Bringing awareness of human trafficking through critical cardinal conversations Tuesday, Jan 21 2020 

By Zoe Watkins —

The University of Louisville Women’s Center hosted Critical Cardinal Conversations: Human Trafficking Jan. 14 at the Student Activities Center Ballroom to bring more awareness to the problem.

The event began with the introduction of each panelist, what they do and how they fight against human trafficking. The panel consisted of Jennifer Middleton, associate professor in the Kent School of Social Work; Marsha Gilmer-Tullis, executive director of the Family Division for the National Center for Missing Children; Jason Mosely, Louisville Metro Police Department sex crimes detective.

Marian Vassar, executive director of Diversity and Equity, and Jameica Jones, the Women’s Center program director moderated the event.

Participants joined in an open dialogue about those who are trafficked, especially women of color, who are not usually shown in the media and are not reported missing or even searched for.

“Sixty percent of the missing women are actually are women of color all though the media often reflects that it’s more white women and children. That, out of women of color, seven percent are the overall population with ten percent being missing and trafficked women,” Vassar said.

They delved into serious topics such as the culture surrounding human trafficking and the victims, ways to indicate who are human traffickers, how they abduct women and children, why these crimes can go unreported, the aftermath of human trafficking and what to do if you see someone who is a victim.

“One of the interesting points that people are able to walk away with is if you see somebody who seems disoriented, you can ask them the simple question of do they know where they are,” Vassar said.

“We got the tip line for the human trafficking hotline and we had a police officer here that was able to really give us some good tips in terms of what to look out for and how to respond if we think we see something.”

Everyone can do their own part in helping find these missing women and children and try to save them because sometimes it will come down to that choice. Major events that happen around Louisville like the Kentucky Derby and Oaks are perfect places for traffickers to sell their victims. Every year human trafficking prevention articles are written in preparation for these two races.

According to the People Against Trafficking Humans Coalition of Kentucky’s website, some services that survivors need include basic housing, health care, employment training and language services. These services should be considered victim-centered and culturally based.

Jones said, “People unfortunately think, ‘Oh it hasn’t happened here. Oh, it’s not my problem.’ but it’s everyone’s problem because if everyone were to do something, whether it’s something small like calling the human trafficking hotline, there might be less of these crimes happening.”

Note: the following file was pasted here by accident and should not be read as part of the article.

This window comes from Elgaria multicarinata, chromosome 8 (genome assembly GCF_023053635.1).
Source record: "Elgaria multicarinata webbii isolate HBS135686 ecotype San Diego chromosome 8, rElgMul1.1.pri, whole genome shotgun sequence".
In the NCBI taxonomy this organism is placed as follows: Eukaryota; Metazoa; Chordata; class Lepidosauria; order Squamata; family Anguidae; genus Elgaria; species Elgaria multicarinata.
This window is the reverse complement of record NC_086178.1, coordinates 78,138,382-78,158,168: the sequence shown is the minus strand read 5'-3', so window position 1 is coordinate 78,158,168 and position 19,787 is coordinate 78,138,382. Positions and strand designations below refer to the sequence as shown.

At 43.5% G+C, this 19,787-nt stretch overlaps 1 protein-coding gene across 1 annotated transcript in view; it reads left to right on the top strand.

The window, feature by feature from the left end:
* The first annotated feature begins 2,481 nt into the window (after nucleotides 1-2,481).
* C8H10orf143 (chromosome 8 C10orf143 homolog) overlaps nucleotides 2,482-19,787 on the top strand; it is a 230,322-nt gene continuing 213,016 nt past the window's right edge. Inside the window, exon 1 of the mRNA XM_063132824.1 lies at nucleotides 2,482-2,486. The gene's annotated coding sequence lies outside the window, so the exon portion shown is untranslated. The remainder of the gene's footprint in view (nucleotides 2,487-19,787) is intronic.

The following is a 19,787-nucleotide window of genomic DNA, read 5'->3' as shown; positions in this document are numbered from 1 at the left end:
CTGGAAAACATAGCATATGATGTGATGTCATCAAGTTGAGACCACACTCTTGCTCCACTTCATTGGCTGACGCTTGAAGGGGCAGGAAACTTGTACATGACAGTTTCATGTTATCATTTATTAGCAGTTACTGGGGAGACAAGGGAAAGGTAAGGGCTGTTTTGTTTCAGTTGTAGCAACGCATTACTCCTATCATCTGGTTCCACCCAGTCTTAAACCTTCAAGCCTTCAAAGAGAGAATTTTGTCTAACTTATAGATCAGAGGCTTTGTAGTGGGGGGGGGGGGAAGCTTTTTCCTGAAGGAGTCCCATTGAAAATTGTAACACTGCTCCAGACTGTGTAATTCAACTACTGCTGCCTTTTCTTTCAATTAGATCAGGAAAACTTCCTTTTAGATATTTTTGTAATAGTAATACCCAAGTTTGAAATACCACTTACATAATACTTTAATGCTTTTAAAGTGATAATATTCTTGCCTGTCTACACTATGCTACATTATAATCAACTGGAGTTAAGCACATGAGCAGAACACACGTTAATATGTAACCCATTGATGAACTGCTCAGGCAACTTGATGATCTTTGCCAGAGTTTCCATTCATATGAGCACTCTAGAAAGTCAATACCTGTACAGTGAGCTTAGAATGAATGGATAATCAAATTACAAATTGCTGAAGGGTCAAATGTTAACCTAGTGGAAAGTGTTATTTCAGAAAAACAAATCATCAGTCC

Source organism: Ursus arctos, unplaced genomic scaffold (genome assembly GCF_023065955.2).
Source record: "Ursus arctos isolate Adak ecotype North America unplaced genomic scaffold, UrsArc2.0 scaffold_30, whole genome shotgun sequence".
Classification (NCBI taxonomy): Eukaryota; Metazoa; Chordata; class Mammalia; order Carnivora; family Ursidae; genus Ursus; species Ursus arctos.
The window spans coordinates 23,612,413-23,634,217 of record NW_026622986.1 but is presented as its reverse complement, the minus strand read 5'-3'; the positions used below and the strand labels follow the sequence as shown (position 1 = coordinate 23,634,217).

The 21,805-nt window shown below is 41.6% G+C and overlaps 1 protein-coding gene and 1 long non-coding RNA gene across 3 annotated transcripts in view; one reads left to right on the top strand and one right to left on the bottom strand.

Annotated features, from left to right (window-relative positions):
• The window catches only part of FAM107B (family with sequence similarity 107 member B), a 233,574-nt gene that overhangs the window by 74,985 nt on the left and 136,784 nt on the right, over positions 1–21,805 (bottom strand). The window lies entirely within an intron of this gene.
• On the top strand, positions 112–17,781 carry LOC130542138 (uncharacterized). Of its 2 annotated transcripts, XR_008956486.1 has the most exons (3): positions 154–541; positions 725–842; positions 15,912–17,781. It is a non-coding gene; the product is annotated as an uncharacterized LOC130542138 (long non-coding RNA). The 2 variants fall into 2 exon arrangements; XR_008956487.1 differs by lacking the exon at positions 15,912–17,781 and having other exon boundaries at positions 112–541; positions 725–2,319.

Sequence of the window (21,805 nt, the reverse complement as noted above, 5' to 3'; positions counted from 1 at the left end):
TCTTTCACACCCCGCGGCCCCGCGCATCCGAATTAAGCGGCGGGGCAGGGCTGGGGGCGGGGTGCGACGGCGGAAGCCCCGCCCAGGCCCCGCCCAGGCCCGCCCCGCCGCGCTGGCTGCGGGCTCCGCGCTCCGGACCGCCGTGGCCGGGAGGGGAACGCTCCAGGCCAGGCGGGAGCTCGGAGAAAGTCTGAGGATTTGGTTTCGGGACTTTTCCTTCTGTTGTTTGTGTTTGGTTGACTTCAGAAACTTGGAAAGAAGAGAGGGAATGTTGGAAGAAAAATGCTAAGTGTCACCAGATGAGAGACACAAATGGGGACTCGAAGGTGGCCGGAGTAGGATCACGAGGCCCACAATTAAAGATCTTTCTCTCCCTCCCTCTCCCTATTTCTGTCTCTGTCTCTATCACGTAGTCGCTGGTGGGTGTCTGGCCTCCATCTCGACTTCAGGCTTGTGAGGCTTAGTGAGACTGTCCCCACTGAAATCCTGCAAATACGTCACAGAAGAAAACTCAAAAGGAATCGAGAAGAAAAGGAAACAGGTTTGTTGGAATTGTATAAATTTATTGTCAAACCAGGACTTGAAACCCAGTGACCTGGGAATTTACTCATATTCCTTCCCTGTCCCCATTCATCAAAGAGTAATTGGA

Pay attention to your surroundings and if you see someone who looks “off,” and they exhibit signs they are a victim of human trafficking, call the National Human Trafficking Hotline which is 1-888-373-7888 or call 911 if they are in immediate danger.

But also be safe from traffickers. Be aware of your surroundings, especially at night, when many of your senses are hindered. Have some sort of protection such as mace or a taser. Notify people when you are leaving, and when you are expected to return. Walk with some buddies at night if you can or take the escort that ULPD provides. There are many other ways to be cautious and stay safe.

Graphic by Shayla Kerr // The Louisville Cardinal

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U of L holds first annual Human Trafficking Awareness Fair Tuesday, Jan 21 2020 

By Eli Hughes —

The University of Louisville held its first annual Human Trafficking Awareness Resource Fair  Jan 15. The event was held in the SAC ballroom and was organized by the program coordinator for the Women’s Center, Jamieca Jones.

January is Human Trafficking Awareness Month, so Jones organized the event to help bring attention to the situation. “I wanted to have this event, to of course bring awareness, but also to educate our students,” Jones said. “That way students are better equipped and prepared to really recognize if it’s real situation of not, and what they can do if they are bystander.”

The resource fair included booths from numerous organizations including the Refuge for Women, a non-profit that works to rehabilitate trafficked and sexually exploited women. The Refuge for Women provides a nine-month program that includes housing, weekly counseling sessions and job prep at no cost to the resident. 

The National Center for Missing and Exploited Children also had a booth at the resource fair. Marsha Gilmer-Tullis, the executive director of the family advocacy division, ran the booth. She is a graduate from U of L’s Kent School of Social work and was brought in by the women’s center to educate students, parents and professionals on the signs of child human trafficking and the ways to help keep children safe. 

According to Gilmer-Tullis, it’s important to educate college students on these issues so they are more aware when navigating the world in the future. “I know it’s a cliché,” Gilmer-Tullis said. “But knowledge really is power. And this is good knowledge to have, to know how you can even do your part.”

Jones hopes that the event can be an important resource for students who have been or possibly could be affected by human trafficking in the future, or who have friends that are in these situations. “By being equipped with these resources, these tools, and this information, they might be able to do something about it,” Jones said. 

File Photo // The Louisville Cardinal 

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